## Retract Subspaces of a Topological Space

Definition: Let $X$ be a topological space and let $A \subset X$ be a topological subspace. Then $A$ is said to be a Retract of $X$ if there exists a continuous function $r : X \to A$ called a Retraction Map such that $r \circ \mathrm{in} = \mathrm{id}_A$. |

*Here, $\mathrm{in} : A \to X$ is the Inclusion Map, which sends each point $a \in A$ to $a \in X$. Then $r \circ \mathrm{in} : A \to A$.*

Intuitively, a subspace $A$ is a retract of $X$ if $X$ can be continuously changed to become $A$ by fixing all of the points in $A$.

For example, let $D^2$ be the closed unit disk in $\mathbb{R}^2$. That is:

(1)And let $\displaystyle{\frac{1}{2}D^2}$ be the closed disk centered at the origin with radius $\frac{1}{2}$ in $\mathbb{R}^2$, that is:

(2)We claim that $\displaystyle{\frac{1}{2}D^2}$ is a retraction of $D^2$. Define a retraction map $r : X \to A$ by:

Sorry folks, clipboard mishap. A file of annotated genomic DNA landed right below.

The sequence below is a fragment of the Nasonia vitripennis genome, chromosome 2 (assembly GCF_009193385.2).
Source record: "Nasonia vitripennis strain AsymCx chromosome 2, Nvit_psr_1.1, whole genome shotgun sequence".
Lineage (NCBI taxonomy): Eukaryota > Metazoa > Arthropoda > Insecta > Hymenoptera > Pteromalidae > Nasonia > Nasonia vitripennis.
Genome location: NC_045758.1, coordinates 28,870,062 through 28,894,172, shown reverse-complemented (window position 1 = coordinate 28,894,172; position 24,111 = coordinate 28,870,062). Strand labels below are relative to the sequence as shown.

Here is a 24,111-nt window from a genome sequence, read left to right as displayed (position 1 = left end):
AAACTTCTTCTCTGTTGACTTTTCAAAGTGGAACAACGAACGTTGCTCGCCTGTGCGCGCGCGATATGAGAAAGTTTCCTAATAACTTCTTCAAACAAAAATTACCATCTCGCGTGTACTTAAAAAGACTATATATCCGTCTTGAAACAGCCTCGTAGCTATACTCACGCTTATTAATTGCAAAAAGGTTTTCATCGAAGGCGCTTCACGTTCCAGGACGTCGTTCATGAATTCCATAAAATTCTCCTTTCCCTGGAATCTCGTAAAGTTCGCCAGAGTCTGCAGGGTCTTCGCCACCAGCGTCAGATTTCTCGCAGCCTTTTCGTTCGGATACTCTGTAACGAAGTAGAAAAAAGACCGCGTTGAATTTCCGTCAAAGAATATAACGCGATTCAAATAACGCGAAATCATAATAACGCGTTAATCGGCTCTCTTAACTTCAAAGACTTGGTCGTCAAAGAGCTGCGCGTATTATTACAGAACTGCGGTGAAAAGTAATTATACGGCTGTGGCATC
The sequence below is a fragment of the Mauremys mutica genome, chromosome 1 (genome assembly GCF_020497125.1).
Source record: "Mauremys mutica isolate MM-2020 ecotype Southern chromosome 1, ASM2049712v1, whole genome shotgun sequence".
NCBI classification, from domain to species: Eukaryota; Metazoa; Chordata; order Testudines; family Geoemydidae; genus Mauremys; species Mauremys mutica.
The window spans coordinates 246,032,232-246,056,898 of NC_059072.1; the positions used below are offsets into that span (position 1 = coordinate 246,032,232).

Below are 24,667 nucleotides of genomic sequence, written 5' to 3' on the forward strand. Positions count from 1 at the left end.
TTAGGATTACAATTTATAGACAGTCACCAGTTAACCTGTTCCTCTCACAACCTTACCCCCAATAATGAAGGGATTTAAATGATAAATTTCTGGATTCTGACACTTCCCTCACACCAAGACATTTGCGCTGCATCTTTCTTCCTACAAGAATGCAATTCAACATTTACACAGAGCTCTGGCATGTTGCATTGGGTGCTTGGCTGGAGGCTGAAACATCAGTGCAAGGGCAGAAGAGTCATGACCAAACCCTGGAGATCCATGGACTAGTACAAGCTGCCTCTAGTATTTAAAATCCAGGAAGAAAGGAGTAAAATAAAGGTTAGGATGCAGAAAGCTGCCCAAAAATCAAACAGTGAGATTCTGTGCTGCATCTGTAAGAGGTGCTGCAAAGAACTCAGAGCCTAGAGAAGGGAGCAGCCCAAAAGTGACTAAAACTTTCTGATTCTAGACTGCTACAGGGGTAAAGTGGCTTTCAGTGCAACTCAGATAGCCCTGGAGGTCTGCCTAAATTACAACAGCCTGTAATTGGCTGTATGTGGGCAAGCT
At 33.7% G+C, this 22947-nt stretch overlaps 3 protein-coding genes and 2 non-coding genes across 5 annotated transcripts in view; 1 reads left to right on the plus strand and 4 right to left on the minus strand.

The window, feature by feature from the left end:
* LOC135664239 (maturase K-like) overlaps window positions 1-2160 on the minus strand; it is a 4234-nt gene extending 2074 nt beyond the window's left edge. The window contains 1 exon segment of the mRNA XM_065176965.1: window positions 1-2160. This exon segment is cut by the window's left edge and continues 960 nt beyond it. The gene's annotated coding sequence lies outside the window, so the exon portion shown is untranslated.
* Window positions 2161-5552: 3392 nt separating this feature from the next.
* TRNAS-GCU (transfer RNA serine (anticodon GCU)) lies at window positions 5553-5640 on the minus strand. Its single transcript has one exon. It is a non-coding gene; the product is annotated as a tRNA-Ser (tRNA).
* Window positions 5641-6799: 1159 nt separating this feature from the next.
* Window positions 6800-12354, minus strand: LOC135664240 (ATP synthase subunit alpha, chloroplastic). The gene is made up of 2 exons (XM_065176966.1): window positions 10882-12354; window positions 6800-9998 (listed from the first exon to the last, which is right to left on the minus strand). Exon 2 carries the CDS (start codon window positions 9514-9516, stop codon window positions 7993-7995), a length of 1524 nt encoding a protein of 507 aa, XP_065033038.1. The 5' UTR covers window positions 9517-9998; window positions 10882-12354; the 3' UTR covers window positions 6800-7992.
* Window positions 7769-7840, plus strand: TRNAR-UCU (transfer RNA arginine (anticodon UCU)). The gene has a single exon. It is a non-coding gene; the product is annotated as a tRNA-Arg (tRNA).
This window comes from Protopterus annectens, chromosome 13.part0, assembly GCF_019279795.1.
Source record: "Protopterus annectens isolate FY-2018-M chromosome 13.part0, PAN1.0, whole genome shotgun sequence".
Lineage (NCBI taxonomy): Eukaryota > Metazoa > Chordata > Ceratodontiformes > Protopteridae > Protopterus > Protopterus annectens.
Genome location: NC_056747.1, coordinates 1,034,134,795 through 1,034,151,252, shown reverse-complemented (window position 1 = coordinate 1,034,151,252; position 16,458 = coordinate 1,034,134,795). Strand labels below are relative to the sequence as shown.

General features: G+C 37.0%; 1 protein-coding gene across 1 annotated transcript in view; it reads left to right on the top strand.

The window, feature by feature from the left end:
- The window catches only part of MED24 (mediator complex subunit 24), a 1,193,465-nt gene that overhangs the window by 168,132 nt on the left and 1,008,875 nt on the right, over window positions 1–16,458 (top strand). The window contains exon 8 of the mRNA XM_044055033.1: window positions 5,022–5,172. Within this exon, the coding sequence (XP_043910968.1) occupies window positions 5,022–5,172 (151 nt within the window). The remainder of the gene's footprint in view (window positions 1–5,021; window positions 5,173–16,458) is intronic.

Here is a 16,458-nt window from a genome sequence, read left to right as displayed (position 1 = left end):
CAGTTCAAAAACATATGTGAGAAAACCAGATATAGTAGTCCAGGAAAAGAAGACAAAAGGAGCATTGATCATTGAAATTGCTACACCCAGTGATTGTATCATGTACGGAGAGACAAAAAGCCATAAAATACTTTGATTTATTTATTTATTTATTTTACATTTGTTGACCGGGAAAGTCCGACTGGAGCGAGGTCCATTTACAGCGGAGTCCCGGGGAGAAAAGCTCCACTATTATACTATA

(3)Where $(a, b)$ is such that $d((x, y), (a, b)) = \mathrm{inf}_{(c, d) \in \frac{1}{2}D^2} d((x, y), (c, d))$. In other words, each point $(x, y) \in D^2$ is mapped to the point $(a, b)$ in $\displaystyle{\frac{1}{2}D^2}$ whose distance from $(x, y)$ is minimized. Clearly $r$ is a continuous map. Furthermore, $r \circ \mathrm{in} = \mathrm{id}_A$. So indeed, $\displaystyle{\frac{1}{2}D^2}$ is a retract of $D^2$.

Below is a visual representation of the retract:

Theorem 1: Let $X$ be a topological space and let $a \in X$. Then $\{ a \}$ is a retract of $X$. |

**Proof:**Consider the function $r : X \to \{ a \}$ defined for all $x \in X$ by $r(x) = b$. Then $r$ is trivially a continuous function. Furthermore, for the inclusion map $in : \{ a \} \to X$ defined by $in(a) = a$, we have that:

- Hence [[$ r \circ \in = \mathrm{id}_{\{ a \}}

- So $\{ a \}$ is a retract of $X$. $\blacksquare$